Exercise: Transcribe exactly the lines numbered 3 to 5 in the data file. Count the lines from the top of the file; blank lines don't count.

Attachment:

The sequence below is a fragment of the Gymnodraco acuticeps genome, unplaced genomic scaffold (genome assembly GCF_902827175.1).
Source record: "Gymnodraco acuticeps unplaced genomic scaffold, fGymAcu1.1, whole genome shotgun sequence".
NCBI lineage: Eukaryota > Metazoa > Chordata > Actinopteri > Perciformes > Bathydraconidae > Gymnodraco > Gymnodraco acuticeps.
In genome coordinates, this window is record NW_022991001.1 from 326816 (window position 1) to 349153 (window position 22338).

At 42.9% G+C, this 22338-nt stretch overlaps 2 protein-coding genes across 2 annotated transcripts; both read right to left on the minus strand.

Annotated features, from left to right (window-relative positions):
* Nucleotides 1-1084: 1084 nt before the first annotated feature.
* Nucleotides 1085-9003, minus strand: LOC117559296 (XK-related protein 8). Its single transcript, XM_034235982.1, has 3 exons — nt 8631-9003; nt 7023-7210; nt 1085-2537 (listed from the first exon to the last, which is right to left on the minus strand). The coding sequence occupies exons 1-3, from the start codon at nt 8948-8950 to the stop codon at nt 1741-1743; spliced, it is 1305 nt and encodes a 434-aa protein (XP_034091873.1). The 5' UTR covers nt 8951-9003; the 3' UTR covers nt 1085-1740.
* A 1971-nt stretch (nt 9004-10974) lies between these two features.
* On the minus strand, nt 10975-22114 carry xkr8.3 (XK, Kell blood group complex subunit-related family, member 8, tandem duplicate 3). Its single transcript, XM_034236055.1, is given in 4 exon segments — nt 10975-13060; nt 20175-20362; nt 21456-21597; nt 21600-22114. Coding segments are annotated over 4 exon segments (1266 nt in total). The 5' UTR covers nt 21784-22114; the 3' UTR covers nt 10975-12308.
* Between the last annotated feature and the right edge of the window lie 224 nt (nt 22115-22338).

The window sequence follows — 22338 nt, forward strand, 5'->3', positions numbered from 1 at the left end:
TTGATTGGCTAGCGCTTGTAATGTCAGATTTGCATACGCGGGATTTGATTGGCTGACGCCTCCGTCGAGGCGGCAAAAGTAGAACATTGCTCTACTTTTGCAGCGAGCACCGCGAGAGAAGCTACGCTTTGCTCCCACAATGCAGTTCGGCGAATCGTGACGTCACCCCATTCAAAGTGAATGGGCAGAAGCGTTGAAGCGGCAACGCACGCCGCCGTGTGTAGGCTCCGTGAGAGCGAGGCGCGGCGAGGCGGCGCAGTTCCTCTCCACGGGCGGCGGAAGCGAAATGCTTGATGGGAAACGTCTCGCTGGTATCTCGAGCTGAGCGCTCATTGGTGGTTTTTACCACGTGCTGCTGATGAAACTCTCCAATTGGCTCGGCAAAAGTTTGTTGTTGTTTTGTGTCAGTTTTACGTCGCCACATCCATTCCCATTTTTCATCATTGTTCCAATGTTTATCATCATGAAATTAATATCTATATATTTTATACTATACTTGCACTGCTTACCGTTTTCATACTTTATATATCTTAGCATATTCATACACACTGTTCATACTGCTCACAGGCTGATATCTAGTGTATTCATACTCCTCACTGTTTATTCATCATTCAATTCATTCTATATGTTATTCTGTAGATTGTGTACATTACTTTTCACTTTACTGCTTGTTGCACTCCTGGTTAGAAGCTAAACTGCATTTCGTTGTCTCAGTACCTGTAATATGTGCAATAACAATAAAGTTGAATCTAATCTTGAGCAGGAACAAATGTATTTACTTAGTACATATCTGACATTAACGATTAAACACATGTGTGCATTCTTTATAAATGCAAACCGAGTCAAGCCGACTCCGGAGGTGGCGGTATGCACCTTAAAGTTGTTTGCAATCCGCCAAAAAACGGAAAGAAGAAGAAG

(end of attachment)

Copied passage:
NCBI lineage: Eukaryota > Metazoa > Chordata > Actinopteri > Perciformes > Bathydraconidae > Gymnodraco > Gymnodraco acuticeps.
In genome coordinates, this window is record NW_022991001.1 from 326816 (window position 1) to 349153 (window position 22338).

At 42.9% G+C, this 22338-nt stretch overlaps 2 protein-coding genes across 2 annotated transcripts; both read right to left on the minus strand.